Leading predictive healthcare philanthropy technology company discovers new giving trends on how to improve likelihood and speed of donation

Fort Lauderdale – May 14, 2020 – Brightway Data, a leader in healthcare philanthropy predictive screening, today announced the results of its annual consumer survey that highlights key trends on consumers’ ability and willingness to donate financial contributions to healthcare foundations. This survey explored consumer perceptions of the hospital foundation as it relates to the care experience, overall brand awareness, appropriate donation amounts and communication channels.

In surveying 1,000 consumers who had recently been admitted to a hospital, Brightway Data discovered that the traditional core strategy of major gifting is not aligned with consumers’ likelihood to donate and their affinity to philanthropic foundations. Key highlights from the survey found that:

  1. Consumers are willing to donate $500 or less more frequently: 88.5 percent of monthly donors and 91.2 percent of quarterly donors would donate $500 or less.
  2. The community needs more education about their health system foundation: 59 percent are somewhat informed but not involved or not informed at all.
  3. Younger generations are more likely to donate for a positive care experience: 81.6 percent of 26- to 35-year-old consumers and 71.4 percent of 36- to 45-year-old consumers would donate for quality healthcare.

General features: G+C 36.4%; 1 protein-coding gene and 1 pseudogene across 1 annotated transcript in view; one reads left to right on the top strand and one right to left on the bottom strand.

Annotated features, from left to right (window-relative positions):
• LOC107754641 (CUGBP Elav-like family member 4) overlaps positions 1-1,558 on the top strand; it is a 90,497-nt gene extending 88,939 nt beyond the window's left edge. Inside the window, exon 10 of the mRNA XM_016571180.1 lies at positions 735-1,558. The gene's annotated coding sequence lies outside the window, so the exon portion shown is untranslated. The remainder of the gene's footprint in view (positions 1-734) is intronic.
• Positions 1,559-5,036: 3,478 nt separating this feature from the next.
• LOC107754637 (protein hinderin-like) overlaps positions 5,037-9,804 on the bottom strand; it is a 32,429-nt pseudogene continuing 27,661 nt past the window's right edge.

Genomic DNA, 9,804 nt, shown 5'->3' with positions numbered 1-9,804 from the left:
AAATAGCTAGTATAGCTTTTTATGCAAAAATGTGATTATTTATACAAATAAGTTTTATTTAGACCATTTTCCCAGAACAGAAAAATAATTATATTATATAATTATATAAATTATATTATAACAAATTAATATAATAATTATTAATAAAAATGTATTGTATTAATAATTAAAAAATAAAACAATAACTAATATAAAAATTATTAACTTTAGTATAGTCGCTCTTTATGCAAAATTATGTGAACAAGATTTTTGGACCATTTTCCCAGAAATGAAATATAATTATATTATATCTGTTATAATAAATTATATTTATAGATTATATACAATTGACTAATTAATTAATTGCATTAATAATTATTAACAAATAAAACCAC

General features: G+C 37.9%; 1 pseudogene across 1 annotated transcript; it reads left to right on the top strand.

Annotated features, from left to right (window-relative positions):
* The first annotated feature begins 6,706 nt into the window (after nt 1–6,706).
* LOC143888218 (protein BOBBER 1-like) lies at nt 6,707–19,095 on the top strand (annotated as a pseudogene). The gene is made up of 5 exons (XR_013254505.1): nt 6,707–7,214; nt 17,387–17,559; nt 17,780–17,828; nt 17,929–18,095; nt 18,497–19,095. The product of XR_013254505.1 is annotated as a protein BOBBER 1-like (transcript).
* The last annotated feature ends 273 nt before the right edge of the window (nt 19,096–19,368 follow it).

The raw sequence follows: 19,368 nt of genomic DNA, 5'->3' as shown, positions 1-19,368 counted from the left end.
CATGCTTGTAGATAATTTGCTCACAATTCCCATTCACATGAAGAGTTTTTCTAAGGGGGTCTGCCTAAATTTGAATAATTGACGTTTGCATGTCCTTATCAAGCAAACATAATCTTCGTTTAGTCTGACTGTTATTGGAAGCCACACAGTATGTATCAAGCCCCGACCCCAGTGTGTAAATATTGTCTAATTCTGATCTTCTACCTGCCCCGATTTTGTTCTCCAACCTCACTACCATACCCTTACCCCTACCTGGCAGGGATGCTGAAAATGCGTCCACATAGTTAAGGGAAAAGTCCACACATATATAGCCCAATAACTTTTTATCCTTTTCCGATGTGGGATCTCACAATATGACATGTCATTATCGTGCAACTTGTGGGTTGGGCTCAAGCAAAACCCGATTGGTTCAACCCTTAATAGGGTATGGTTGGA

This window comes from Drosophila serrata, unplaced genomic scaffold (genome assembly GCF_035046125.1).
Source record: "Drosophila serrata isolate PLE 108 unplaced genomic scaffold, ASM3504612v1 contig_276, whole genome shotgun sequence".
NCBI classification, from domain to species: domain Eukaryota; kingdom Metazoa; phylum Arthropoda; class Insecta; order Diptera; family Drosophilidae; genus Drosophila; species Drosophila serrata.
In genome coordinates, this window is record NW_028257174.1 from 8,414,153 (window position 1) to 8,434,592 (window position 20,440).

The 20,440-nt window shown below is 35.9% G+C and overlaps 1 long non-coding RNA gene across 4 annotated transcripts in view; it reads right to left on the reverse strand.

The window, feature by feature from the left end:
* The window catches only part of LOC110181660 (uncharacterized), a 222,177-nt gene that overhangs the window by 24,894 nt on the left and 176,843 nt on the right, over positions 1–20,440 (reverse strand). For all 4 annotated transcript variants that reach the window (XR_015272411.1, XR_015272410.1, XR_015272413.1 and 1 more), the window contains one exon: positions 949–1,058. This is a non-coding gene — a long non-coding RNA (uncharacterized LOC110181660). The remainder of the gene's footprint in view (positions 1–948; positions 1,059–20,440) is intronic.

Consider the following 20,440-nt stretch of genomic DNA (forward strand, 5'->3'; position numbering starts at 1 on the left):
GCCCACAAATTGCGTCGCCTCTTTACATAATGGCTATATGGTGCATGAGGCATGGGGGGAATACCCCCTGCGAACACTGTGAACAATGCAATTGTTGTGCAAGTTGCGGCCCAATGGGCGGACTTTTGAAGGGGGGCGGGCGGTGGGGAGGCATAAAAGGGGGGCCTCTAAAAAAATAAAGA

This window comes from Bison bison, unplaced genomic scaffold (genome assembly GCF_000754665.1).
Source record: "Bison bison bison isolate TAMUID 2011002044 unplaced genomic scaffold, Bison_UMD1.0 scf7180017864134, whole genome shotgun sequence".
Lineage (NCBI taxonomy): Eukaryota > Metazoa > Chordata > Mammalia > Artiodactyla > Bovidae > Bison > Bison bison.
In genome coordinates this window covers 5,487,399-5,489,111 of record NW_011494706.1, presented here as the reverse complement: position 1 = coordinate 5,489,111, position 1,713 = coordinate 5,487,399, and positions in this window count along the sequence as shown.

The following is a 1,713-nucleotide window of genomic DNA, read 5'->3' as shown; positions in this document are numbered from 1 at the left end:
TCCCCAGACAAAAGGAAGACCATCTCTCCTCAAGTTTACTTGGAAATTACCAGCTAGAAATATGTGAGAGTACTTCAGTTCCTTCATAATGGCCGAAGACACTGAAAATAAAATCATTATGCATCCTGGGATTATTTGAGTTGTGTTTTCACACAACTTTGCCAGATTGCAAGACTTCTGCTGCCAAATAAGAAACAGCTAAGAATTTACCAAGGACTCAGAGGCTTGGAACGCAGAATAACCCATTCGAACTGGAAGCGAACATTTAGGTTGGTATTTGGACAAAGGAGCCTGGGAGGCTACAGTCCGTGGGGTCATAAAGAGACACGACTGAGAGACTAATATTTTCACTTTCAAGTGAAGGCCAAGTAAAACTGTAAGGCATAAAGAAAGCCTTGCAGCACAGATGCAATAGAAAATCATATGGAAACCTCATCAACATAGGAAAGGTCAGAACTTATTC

4. Wealth does not always translate into more donations: 76 percent of consumers with a household income more than $150,000 are not likely to donate to a hospital.

“The healthcare philanthropy landscape has been changing and is rapidly adjusting to the current COVID-19 crisis,” said Neil Smithson, founder and CEO of Brightway Data. “Foundations can no longer rely on what has traditionally worked to bring in financial donations. This survey gives us more insight into the thought process for grateful patient screening and that two types of donors exist: those who respond to traditional methods and new donor prospects who want to contribute more frequently in smaller amounts. These new donor prospects are currently overlooked and missed but there is an easy, strategic method in empowering these individuals to be a part of the contribution to improve the health of their community. The fundraising emphasis does not have to be only on major gifts and the wealthiest prospects.”

To learn more about other key findings from the survey, download our white paper.